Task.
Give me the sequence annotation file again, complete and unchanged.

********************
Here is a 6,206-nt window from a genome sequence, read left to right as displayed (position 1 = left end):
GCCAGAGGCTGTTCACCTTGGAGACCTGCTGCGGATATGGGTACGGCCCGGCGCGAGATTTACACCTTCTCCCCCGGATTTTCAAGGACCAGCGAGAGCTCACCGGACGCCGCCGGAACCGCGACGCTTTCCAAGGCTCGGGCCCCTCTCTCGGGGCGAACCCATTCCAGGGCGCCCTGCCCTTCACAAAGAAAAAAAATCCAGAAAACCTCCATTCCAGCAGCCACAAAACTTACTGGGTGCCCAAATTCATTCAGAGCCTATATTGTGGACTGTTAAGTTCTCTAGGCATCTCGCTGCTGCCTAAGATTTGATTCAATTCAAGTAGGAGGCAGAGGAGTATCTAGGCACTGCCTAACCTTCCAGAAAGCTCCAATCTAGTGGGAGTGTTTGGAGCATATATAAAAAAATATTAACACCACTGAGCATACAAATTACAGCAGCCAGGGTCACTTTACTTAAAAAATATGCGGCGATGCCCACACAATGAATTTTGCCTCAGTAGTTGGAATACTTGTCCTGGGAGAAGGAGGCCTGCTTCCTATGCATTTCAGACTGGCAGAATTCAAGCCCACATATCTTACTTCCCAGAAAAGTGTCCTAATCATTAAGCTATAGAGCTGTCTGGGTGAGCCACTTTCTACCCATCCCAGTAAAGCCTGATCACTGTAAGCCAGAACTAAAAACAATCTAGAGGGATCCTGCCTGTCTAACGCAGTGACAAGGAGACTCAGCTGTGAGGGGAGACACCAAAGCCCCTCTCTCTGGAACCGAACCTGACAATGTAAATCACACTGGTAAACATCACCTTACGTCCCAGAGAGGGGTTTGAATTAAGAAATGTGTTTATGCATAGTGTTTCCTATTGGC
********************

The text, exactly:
Here is a 6,206-nt window from a genome sequence, read left to right as displayed (position 1 = left end):
GCCAGAGGCTGTTCACCTTGGAGACCTGCTGCGGATATGGGTACGGCCCGGCGCGAGATTTACACCTTCTCCCCCGGATTTTCAAGGACCAGCGAGAGCTCACCGGACGCCGCCGGAACCGCGACGCTTTCCAAGGCTCGGGCCCCTCTCTCGGGGCGAACCCATTCCAGGGCGCCCTGCCCTTCACAAAGAAAAAAAATCCAGAAAACCTCCATTCCAGCAGCCACAAAACTTACTGGGTGCCCAAATTCATTCAGAGCCTATATTGTGGACTGTTAAGTTCTCTAGGCATCTCGCTGCTGCCTAAGATTTGATTCAATTCAAGTAGGAGGCAGAGGAGTATCTAGGCACTGCCTAACCTTCCAGAAAGCTCCAATCTAGTGGGAGTGTTTGGAGCATATATAAAAAAATATTAACACCACTGAGCATACAAATTACAGCAGCCAGGGTCACTTTACTTAAAAAATATGCGGCGATGCCCACACAATGAATTTTGCCTCAGTAGTTGGAATACTTGTCCTGGGAGAAGGAGGCCTGCTTCCTATGCATTTCAGACTGGCAGAATTCAAGCCCACATATCTTACTTCCCAGAAAAGTGTCCTAATCATTAAGCTATAGAGCTGTCTGGGTGAGCCACTTTCTACCCATCCCAGTAAAGCCTGATCACTGTAAGCCAGAACTAAAAACAATCTAGAGGGATCCTGCCTGTCTAACGCAGTGACAAGGAGACTCAGCTGTGAGGGGAGACACCAAAGCCCCTCTCTCTGGAACCGAACCTGACAATGTAAATCACACTGGTAAACATCACCTTACGTCCCAGAGAGGGGTTTGAATTAAGAAATGTGTTTATGCATAGTGTTTCCTATTGGC